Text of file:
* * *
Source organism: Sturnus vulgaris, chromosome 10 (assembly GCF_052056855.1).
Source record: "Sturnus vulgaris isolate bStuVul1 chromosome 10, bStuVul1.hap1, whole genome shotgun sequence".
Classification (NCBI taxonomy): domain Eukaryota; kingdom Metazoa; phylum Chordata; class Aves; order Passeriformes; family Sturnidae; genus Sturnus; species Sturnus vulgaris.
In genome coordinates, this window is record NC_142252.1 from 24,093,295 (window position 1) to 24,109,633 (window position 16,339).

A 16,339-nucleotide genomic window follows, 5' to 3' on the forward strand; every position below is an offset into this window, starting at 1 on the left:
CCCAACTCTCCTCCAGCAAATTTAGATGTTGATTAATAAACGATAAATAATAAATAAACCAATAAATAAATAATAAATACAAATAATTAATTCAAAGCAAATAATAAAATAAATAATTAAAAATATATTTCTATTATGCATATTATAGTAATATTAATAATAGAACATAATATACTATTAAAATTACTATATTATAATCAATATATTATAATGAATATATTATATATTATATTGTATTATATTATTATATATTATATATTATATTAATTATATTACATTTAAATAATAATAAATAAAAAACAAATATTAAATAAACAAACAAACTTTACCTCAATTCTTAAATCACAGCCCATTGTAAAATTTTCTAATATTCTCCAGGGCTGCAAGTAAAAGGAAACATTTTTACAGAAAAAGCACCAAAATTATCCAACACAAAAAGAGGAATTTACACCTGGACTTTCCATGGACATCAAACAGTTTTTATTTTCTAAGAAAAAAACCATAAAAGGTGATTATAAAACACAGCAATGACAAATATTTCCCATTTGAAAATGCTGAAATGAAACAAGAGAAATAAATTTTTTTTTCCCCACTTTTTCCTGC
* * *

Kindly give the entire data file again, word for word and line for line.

Source organism: Sturnus vulgaris, chromosome 10 (assembly GCF_052056855.1).
Source record: "Sturnus vulgaris isolate bStuVul1 chromosome 10, bStuVul1.hap1, whole genome shotgun sequence".
Classification (NCBI taxonomy): domain Eukaryota; kingdom Metazoa; phylum Chordata; class Aves; order Passeriformes; family Sturnidae; genus Sturnus; species Sturnus vulgaris.
In genome coordinates, this window is record NC_142252.1 from 24,093,295 (window position 1) to 24,109,633 (window position 16,339).

A 16,339-nucleotide genomic window follows, 5' to 3' on the forward strand; every position below is an offset into this window, starting at 1 on the left:
CCCAACTCTCCTCCAGCAAATTTAGATGTTGATTAATAAACGATAAATAATAAATAAACCAATAAATAAATAATAAATACAAATAATTAATTCAAAGCAAATAATAAAATAAATAATTAAAAATATATTTCTATTATGCATATTATAGTAATATTAATAATAGAACATAATATACTATTAAAATTACTATATTATAATCAATATATTATAATGAATATATTATATATTATATTGTATTATATTATTATATATTATATATTATATTAATTATATTACATTTAAATAATAATAAATAAAAAACAAATATTAAATAAACAAACAAACTTTACCTCAATTCTTAAATCACAGCCCATTGTAAAATTTTCTAATATTCTCCAGGGCTGCAAGTAAAAGGAAACATTTTTACAGAAAAAGCACCAAAATTATCCAACACAAAAAGAGGAATTTACACCTGGACTTTCCATGGACATCAAACAGTTTTTATTTTCTAAGAAAAAAACCATAAAAGGTGATTATAAAACACAGCAATGACAAATATTTCCCATTTGAAAATGCTGAAATGAAACAAGAGAAATAAATTTTTTTTTCCCCACTTTTTCCTGC